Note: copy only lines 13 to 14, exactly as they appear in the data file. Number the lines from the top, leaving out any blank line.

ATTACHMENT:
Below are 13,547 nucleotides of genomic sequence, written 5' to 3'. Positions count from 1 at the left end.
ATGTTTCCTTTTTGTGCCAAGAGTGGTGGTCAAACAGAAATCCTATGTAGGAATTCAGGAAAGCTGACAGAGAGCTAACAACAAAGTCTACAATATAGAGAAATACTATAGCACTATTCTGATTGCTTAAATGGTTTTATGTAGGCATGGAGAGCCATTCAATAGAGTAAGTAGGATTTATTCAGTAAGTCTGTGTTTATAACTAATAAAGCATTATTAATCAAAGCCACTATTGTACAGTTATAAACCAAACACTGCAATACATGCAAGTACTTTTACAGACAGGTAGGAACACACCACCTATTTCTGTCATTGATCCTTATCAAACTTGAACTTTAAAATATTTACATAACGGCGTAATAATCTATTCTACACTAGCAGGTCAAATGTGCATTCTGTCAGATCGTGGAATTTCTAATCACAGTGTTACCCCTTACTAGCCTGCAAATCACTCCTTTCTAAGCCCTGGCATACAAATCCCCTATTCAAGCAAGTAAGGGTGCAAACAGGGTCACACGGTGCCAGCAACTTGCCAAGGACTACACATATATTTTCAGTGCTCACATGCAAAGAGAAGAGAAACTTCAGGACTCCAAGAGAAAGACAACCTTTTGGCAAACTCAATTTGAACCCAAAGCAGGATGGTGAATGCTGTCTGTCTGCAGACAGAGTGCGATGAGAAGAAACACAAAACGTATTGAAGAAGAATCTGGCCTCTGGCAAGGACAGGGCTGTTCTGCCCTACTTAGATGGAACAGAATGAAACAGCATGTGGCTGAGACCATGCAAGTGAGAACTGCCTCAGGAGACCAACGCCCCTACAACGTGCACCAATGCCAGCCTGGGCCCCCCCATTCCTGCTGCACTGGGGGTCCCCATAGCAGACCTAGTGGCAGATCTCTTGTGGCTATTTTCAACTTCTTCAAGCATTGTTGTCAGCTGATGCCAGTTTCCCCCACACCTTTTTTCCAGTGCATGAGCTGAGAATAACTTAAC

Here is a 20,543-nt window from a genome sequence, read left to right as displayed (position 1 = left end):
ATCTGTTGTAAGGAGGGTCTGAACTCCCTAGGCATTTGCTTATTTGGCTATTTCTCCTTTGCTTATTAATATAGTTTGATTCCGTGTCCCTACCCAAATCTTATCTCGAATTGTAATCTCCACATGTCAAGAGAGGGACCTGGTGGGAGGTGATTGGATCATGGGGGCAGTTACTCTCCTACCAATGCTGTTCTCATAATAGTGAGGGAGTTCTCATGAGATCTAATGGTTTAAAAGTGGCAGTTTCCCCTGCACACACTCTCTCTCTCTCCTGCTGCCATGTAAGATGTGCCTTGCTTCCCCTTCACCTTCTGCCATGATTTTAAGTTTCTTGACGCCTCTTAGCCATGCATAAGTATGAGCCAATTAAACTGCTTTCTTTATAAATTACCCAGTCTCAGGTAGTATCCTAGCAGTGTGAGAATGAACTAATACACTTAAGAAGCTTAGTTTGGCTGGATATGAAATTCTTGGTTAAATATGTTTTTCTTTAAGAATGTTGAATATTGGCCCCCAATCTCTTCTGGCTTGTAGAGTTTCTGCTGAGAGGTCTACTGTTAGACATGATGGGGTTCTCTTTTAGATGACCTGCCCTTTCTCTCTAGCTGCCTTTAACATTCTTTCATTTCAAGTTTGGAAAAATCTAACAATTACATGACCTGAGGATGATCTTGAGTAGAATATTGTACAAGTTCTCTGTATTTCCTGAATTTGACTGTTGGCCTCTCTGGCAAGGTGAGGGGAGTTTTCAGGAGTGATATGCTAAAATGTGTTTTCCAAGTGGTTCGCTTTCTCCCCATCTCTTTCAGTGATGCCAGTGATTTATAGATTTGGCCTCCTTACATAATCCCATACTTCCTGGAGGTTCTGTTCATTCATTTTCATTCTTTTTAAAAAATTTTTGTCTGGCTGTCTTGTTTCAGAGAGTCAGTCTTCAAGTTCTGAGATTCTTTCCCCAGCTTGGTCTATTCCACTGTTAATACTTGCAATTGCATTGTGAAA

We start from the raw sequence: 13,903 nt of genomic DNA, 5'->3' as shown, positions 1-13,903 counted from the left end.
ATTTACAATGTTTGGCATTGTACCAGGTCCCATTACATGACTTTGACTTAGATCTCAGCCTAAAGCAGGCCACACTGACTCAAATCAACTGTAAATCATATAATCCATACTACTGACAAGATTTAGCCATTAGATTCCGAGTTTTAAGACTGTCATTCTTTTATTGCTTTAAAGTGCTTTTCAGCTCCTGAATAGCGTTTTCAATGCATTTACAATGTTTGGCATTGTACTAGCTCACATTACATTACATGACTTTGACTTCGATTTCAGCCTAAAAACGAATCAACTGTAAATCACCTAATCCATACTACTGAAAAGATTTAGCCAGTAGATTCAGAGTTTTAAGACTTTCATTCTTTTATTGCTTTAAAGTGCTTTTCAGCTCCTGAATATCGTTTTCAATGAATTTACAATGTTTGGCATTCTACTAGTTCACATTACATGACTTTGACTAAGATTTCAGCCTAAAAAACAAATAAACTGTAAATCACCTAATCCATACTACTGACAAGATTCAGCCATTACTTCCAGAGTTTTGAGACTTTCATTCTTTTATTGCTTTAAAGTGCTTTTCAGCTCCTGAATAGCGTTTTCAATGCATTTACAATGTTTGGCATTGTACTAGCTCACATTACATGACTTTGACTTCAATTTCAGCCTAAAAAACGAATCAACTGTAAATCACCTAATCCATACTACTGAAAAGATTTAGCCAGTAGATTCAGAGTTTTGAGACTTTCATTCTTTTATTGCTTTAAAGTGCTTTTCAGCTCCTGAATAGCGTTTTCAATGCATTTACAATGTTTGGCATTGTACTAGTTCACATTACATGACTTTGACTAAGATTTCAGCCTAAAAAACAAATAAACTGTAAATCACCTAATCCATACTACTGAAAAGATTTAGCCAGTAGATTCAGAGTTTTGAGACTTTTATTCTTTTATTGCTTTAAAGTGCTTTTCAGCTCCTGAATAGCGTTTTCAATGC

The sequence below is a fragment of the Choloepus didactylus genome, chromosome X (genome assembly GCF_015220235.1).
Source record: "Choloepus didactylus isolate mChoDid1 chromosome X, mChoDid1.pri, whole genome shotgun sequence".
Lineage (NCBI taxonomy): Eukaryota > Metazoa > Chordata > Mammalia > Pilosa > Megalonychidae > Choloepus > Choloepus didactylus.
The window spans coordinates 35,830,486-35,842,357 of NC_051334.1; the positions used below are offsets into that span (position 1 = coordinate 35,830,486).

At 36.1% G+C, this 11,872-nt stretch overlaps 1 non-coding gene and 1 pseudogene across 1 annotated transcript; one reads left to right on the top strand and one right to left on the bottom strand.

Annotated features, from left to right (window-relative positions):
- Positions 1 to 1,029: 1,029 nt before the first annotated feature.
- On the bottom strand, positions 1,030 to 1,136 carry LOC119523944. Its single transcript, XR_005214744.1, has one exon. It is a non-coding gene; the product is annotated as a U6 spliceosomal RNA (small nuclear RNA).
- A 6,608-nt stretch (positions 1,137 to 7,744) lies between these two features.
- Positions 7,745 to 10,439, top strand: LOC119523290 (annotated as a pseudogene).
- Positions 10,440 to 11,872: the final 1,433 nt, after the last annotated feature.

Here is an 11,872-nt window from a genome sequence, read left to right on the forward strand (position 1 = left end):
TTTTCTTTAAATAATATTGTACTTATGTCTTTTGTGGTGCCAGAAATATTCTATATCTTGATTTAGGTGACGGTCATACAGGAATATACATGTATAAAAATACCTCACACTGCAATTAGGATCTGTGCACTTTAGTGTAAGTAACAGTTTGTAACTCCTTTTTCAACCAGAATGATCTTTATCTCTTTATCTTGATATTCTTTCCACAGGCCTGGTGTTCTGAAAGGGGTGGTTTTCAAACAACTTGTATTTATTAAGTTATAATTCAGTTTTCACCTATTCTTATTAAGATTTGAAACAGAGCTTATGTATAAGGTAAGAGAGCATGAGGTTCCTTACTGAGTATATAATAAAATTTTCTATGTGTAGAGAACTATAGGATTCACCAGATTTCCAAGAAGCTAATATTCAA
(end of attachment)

- Positions 1 to 1,029: 1,029 nt before the first annotated feature.
- On the bottom strand, positions 1,030 to 1,136 carry LOC119523944. Its single transcript, XR_005214744.1, has one exon. It is a non-coding gene; the product is annotated as a U6 spliceosomal RNA (small nuclear RNA).